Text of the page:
New Design Gives ‘Four Wheel Drive’ to Amphibious Excavator Tracked Pontoons
A CAT329D on an EIK AM300 undercarriage working an ash pond dewatering in Kansas City, Missouri.
This EIK model AM200-3E undercarriage holding a CAT 323D2 excavator in the retracted position of 15 feet nine inches is a stable load on a trailer eight feet six inches wide. The distance between the pontoons is four feet one inch. The extended width is 20 feet seven inches, which would require a special trailer and special permits to transport by road. Photo location is in Turkey.
The pontoons can be retracted a total of five feet, five inches for the 28- to 30-ton class excavators down to two feet, seven inches for the eight metric ton class.
Malaysian manufacturer EIK Engineering is marketing a new system for amphibious excavators that replaces a single chain drive with four direct-drive hydraulic motors mounted on the axles. Sales and Marketing Director C.Y. Wong and Branch Manager Pavel Syrtsov introduced the system at WODCON XXI in Miami.
EIK manufactures and markets mechanical excavating equipment, cranes, digging tools and parts.
The motors at the front and rear of each pontoon, are synchronized by a patented (US8894452) direct drive system for a full-time pull and push drive, giving the machine power and maneuverability similar to a four-wheel-drive vehicle. The increased power makes for better tracking in marshlands, uneven surfaces (climbing slopes), as well as reduced stress on the track chains, spreading the stress to both ends of the chains.
The hydraulic motors are safely placed in-side the axles, where they are well protected to minimize the risk of damage, and require less maintenance than exposed motors. And eliminating the intermediate mechanism between motors and track chains results in higher drive efficiency. The EIK design allows the excavator to be mounted at the center of the undercarriage, where it provides maximum stability, and the absence of obstructions between the pontoons provides increased working range for the operator.
The track cleats are formed from a high strength polymer, which is lightweight and lasts longer than aluminum. The polymer has been found to be more efficient when tracking in swamps, and more effective on upslopes, especially on slippery surfaces. The large adjacent surface of the polymer cleats provides more bite, and will not slip out of the mud, as shallow aluminum track cleats can.
The official company warranty on polymer track cleats is 24 months or 2,400 working hours.
“We have customers running on the same polymer track cleats for over 7,000 working hours in various environments such as marsh, sand, hard ground and stones - impossible for aluminum track cleats,” said Pavel Syrtsov, manager of the company’s new branch in Cy-press, Texas, near Houston.
The Houston branch is EIK International Corporation, a wholly owned subsidiary of EIK Engineering in Malaysia.
C.Y. Wong, left, and Pavel Syrtsov in the EIK booth at WODCON in Miami.
The EIK pontoons have three positions – narrow retracted for shipping, wide extended for working, and an intermediate width specified by the customer, which allows 360 degree use of an excavator with a shorter crane.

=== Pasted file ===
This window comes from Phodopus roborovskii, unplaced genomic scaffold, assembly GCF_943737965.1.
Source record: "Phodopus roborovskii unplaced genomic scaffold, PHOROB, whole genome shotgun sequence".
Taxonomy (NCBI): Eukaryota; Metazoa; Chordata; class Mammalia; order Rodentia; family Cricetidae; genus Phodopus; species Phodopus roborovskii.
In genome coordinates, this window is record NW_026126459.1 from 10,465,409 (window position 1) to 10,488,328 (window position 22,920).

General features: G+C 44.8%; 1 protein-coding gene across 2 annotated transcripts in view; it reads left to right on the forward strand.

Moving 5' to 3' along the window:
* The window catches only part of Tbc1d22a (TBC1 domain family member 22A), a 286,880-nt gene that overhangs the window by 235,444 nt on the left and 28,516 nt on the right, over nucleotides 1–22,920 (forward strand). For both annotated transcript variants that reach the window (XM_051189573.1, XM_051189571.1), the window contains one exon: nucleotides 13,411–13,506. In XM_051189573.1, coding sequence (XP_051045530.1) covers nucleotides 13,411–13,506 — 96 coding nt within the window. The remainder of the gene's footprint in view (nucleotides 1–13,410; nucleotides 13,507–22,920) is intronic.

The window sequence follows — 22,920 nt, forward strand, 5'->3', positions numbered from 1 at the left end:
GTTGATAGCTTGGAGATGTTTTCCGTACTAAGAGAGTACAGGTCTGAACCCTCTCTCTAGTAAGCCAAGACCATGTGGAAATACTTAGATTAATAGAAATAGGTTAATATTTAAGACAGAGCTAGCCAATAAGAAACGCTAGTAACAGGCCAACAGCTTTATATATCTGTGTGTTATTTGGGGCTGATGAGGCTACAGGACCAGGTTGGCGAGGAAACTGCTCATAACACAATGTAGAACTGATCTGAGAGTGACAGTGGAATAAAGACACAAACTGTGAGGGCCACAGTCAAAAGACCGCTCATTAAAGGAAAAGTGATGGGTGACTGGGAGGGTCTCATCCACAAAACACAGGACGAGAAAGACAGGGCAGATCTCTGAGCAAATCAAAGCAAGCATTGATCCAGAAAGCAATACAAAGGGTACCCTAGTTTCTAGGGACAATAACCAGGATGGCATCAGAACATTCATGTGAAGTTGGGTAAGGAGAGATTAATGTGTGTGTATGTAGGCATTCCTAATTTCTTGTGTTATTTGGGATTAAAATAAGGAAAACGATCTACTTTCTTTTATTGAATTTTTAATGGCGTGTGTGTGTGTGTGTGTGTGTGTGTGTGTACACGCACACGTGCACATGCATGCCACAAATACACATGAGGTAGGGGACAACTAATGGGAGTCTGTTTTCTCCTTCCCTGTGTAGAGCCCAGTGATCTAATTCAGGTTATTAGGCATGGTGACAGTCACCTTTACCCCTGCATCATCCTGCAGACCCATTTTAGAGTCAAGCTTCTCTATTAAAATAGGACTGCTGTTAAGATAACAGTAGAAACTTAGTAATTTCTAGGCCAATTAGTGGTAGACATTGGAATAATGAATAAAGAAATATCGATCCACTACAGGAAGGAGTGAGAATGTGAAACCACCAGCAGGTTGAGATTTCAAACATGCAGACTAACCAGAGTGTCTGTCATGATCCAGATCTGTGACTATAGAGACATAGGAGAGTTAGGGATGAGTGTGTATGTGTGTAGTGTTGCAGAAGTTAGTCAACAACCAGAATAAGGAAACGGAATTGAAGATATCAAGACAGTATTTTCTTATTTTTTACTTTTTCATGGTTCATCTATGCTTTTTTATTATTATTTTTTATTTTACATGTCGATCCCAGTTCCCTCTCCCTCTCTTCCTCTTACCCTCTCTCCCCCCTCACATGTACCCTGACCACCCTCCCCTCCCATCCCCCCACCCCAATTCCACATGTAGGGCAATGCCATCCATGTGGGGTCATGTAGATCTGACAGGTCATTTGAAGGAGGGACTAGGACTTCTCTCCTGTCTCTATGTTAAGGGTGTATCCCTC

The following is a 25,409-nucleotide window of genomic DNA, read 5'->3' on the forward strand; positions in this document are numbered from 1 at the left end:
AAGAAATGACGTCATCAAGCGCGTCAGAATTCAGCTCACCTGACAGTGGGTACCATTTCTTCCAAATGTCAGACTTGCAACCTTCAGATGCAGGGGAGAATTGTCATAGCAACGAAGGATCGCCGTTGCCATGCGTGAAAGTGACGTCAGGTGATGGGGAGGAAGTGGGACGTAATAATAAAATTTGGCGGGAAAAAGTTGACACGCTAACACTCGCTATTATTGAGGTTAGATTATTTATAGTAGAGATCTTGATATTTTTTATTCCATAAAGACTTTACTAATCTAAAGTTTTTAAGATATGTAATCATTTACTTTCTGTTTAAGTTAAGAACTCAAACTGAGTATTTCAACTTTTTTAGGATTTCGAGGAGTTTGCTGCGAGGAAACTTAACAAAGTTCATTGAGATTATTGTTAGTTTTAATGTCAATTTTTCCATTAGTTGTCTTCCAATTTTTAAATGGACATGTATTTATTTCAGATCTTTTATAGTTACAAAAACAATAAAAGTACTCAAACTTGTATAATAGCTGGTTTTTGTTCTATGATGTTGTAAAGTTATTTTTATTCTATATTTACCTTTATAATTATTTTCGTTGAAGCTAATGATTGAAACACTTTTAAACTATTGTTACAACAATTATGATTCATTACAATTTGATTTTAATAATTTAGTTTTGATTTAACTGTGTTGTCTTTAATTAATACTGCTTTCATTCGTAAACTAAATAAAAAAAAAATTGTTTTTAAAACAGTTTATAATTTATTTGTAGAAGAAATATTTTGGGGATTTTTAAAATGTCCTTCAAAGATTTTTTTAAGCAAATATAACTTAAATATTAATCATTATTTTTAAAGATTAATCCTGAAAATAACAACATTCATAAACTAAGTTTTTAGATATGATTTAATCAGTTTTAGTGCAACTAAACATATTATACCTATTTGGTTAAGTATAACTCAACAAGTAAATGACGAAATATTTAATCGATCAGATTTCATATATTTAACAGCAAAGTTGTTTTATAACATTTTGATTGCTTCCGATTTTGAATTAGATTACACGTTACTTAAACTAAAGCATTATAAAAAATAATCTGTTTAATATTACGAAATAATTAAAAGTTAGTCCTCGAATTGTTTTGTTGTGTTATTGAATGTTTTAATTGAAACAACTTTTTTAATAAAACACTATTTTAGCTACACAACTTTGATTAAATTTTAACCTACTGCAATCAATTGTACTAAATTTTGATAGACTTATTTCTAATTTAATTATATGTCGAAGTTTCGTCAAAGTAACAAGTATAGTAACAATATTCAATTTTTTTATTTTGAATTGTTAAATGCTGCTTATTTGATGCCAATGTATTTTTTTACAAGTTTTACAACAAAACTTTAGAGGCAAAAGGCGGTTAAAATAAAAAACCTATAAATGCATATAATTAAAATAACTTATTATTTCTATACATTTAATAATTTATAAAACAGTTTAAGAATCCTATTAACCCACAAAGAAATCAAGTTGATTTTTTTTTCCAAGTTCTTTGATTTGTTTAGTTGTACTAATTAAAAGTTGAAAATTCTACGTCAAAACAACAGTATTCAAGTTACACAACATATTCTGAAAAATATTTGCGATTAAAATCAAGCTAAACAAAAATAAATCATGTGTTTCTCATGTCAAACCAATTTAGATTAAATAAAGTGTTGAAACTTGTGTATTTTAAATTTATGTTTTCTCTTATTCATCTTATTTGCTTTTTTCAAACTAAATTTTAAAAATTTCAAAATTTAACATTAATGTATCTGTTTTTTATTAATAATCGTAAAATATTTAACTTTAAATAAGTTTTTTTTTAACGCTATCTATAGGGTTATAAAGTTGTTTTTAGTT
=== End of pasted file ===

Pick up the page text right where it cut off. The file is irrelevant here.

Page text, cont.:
Retraction and extension are achieved either hydraulically by the operator using a pedal inside the cabin, or mechanically with the help of a crane to move the pontoons into a new position. An eight metric ton excavator on EIK pontoons can be transported with a width in retracted position of nine feet 10 inches, while a 15-metric ton excavator would be within the 12-foot limit at 11 feet six inches.
“It is crucial for an amphibious excavator to touch bottom at all times,” Syrtsov said. They are designed to work in swamps, soft ground and shallow water,” he said.
Amphibious equipment manufacturers, including EIK, limit operation to a maximum water-depth of about 1.5 meters for stability and safety. For certain occasional works requiring work in deeper water - up to 13 feet (~4 meters) – EIK provides side pontoons equipped with spuds. The main pontoons keep an excavator floating on the open water as an added safety feature, Syrtsov said.
In one application on the Black Sea in Russia, an amphibious excavator was equipped with side pontoons and spuds for a cable trenching job in the surf that required digging at the depth of one to 10 feet, providing safety in waves.
Patented in the U.S. in 2014, the pontoon undercarriage system has OEM qualified status with a number of major excavator manufacturers.
Steve Rutherford, manager of Diversified Solutions Industry Solutions at Caterpillar said “Our team has worked with EIK for many years, jointly providing customer focused solutions in several markets. We value this relationship, as it enables Caterpillar to extend our offerings to customers, with much of the same focus on innovative solutions, and customer value. We believe that this drive system, developed by EIK, is a great example of EIK’s dedication to the needs of customers.”
Pavel Syrtsov, a mechanical engineer, left his native Russia for Singapore in 2011 and joined EIK in 2013. After three years with the company, he was assigned to start and develop the U.S. branch, and manage the technical side of sales. He arrived in the Houston area this past May. The staff consists of himself and marketing manager Jonathon Goo. Besides office space, the compound includes an open-air yard for large equipment, and a warehouse to store spare parts.
EIK booked a booth at WODCON XXI in Miami in May, where Syrtsov was joined by C.Y. Wong, sales and marketing director from Singapore. EIK’s headquarters are in Johor Bahru, Malaysia, and it has three branch offices in Malaysia, one in Singapore, one in Hanoi, Vietnam, and a sales representative in Tokyo. The Houston-area branch is EIK’s first venture outside Southeast Asia.Edit Module